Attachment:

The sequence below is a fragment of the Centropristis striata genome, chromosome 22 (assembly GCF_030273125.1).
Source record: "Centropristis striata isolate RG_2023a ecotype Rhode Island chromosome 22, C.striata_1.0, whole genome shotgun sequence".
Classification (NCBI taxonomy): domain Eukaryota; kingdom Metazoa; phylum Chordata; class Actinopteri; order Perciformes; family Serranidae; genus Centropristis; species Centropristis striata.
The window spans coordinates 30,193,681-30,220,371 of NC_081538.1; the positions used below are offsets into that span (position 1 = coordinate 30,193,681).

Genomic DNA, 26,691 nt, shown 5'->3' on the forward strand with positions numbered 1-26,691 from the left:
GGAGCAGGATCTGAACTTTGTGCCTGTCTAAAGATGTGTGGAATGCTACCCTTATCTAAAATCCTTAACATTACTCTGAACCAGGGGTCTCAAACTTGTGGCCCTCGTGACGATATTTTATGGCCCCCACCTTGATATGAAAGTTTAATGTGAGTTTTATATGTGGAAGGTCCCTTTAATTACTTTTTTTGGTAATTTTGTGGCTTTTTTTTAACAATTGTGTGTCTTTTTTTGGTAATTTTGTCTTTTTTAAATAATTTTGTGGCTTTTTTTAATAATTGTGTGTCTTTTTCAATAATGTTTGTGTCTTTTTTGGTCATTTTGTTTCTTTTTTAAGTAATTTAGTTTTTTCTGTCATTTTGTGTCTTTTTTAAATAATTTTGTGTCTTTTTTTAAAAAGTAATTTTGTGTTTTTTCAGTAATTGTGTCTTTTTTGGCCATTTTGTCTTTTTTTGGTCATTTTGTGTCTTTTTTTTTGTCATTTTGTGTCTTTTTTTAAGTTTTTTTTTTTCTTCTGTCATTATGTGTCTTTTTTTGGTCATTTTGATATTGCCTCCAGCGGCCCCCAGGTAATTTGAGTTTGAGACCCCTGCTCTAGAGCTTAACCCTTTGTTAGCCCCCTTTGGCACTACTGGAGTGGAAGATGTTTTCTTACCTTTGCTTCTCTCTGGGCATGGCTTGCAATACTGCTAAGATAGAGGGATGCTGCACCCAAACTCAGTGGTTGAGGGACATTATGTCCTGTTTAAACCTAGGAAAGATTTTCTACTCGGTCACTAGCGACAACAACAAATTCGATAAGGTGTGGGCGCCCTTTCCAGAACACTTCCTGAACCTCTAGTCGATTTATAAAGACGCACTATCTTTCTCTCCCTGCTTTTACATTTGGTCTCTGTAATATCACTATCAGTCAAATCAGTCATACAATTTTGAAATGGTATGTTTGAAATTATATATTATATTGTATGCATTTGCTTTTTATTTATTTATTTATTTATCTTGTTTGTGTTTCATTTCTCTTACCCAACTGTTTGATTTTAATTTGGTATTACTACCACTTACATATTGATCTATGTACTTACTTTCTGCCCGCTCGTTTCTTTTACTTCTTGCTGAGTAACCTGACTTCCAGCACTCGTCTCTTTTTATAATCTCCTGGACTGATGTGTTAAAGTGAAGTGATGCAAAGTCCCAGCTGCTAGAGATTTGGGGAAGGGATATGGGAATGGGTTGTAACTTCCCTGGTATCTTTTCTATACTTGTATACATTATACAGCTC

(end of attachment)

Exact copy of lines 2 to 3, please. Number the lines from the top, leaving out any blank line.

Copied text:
Source record: "Centropristis striata isolate RG_2023a ecotype Rhode Island chromosome 22, C.striata_1.0, whole genome shotgun sequence".
Classification (NCBI taxonomy): domain Eukaryota; kingdom Metazoa; phylum Chordata; class Actinopteri; order Perciformes; family Serranidae; genus Centropristis; species Centropristis striata.